What does it do?

Each of the browser's browsing contexts (think "tab", "window", "iframe", etc) has its own Chrome DevTools Protocol endpoint. The first thing cdt does is try to connect to one. In cdt these are called displays, and you can specify the one you want to connect to.

cdt also takes a command. The command carries out some action against the remote Chrome DevTools Protocol endpoint.

The currently available commands for test automation are:

Command Function
tap Issues touch events to simulate tapping at given coordinate
run Runs the supplied JavaScript script on the remote
swipe Synthesizes a scroll gesture over a time period
run-log Runs the supplied JavaScript on remote, capturing console.log
screencast Fetches continuous screenshots and saves locally
screenshot Fetches screenshot of the remote and saves locally

This simple set of commands allowed us to build richer sets of tests as bash scripts and python scripts.

Sometimes, while developing the automated tests, it is necessary to do some manual interaction with the remote web app. This is supported by cdt using the additional sdl command, which launches an interactive graphical display of the remote application, and allows touch interaction. This is useful for determining which coordinates to include in automated scripts in order to tap specific things. This was implemented using Simple DirectMedia Layer (SDL).

Command Function
sdl Interactive front end that renders display and supports touch

How did we use it?

This is a generic tool for interacting with web applications, so in order to write specific tests for the devices we were working with, we wrote shell scripts and python scripts to drive cdt.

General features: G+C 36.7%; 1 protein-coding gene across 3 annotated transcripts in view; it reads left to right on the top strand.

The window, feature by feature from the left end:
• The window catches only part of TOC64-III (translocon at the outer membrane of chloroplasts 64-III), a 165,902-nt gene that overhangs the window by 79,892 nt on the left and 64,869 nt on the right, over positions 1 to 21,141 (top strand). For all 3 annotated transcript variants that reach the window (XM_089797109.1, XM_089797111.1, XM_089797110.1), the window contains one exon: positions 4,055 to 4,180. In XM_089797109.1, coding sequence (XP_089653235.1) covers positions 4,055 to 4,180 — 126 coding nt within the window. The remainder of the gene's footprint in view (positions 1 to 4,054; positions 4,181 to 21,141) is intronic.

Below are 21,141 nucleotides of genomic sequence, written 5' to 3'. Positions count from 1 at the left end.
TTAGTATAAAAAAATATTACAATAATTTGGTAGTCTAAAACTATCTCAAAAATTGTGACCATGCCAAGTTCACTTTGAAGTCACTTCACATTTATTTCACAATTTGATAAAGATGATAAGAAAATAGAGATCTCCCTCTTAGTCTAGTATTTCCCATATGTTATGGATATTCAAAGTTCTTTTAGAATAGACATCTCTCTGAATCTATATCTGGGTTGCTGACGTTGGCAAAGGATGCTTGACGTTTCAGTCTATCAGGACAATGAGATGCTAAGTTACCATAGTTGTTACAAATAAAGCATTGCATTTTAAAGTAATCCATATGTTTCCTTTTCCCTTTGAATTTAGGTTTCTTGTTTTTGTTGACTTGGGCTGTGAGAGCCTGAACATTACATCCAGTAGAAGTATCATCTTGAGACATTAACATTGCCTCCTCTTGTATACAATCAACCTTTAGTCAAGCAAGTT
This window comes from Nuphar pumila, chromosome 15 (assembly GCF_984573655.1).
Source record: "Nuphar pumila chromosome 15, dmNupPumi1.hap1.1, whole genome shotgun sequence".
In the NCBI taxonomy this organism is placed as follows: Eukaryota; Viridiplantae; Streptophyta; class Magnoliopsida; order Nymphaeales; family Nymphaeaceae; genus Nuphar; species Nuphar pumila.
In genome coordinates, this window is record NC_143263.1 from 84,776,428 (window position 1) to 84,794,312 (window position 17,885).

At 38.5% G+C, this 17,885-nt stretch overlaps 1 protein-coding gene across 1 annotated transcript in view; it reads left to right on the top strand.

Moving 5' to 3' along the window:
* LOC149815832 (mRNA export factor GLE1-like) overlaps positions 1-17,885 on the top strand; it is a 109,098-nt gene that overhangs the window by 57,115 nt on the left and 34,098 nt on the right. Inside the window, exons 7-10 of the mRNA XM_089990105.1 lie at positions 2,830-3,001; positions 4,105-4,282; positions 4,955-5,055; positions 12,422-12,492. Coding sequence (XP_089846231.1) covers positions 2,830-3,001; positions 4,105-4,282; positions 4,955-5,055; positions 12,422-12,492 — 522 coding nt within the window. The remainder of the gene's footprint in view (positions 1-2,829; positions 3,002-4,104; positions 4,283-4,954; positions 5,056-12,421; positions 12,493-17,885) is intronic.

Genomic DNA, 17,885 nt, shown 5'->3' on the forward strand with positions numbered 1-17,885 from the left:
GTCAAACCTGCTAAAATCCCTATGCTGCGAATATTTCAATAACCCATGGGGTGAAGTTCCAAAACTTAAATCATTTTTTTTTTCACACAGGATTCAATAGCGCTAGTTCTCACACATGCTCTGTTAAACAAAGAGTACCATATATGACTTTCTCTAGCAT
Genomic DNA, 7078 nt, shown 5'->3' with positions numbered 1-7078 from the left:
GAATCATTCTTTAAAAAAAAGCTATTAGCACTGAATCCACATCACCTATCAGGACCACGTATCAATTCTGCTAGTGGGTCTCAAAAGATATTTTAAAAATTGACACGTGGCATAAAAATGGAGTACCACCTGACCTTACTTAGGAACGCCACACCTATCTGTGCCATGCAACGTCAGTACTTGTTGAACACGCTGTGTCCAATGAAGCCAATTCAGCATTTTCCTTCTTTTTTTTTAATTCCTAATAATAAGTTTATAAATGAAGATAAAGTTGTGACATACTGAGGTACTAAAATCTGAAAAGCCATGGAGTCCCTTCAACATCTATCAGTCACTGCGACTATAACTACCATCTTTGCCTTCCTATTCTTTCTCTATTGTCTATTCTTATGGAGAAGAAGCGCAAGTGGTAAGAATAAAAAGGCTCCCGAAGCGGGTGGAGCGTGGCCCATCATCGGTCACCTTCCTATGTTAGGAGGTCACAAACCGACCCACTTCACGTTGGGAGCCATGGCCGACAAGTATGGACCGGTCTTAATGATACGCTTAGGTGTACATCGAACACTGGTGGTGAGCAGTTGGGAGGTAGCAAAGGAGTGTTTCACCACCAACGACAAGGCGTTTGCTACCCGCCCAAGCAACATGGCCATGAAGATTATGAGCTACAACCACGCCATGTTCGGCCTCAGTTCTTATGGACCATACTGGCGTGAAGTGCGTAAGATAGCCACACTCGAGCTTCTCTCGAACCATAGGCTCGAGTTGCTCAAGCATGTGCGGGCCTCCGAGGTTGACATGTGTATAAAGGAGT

For example, we could use the tap and swipe commands to ensure a known starting state, and then start a screencast, and tap to launch a particular application. The recorded screencast frames contain creation timestamp from the server end. This allows us to know when things happen, with no need to worry about network latency between us and the device being tested. We used ImageMagick to compare screenshots to reference screenshots (with masking to remove areas like the current time).

This let us build rich and rigorous tests that were specific to the project we were tasked with. These tests could remotely restart the rigs, in order to test from a cold start, and collect various benchmarks.

Since this tooling allowed us to collect a lot of data, the scripting we wrote around it allowed a lot of metadata to be recorded with the benchmark recordings. This let us state why any given test was run, what it should be compared to, what it was testing, etc. All the resulting recording files were output in YAML, and saved in git.

The raw recording files were huge and not much fun to read, so in addition to the tooling to run the tests, we wrote tooling to take those recording files and translate them into individual reports, or comparison reports, comparing any number of different recordings. These used python's Jinja templating engine to output in a pleasant format.

Future work

As stated above, cdt was thrown together hastily, so there is quite a bit more that could be done with it.

One idea is to support more of the Chrome DevTools Protocol because at the moment only a tiny sliver of that is supported.

As an example, in order to fetch the console.log messages, the run-log command does some crude hackery which re-used the already implemented Runtime.evaluate method, but should really be using the proper Log functionality.

Other areas that could be improved include the JSON message handling, and the internal representation for messages.

Also, it would be interesting to look at other applications for the tool. For example, the openQA project. It currently works with a VNC backend. It needs a method for sending touch events, and a method for receiving the framebuffer. So this seems like a good match, and perhaps there is potential for a cdt backend in the future. Codethink has set up an openQA instance for testing. So there is potential for this to be included there, to add new types of tests.

Links

Related content

Other Articles

Get in touch to find out how Codethink can help you

sales@codethink.co.uk +44 161 660 9930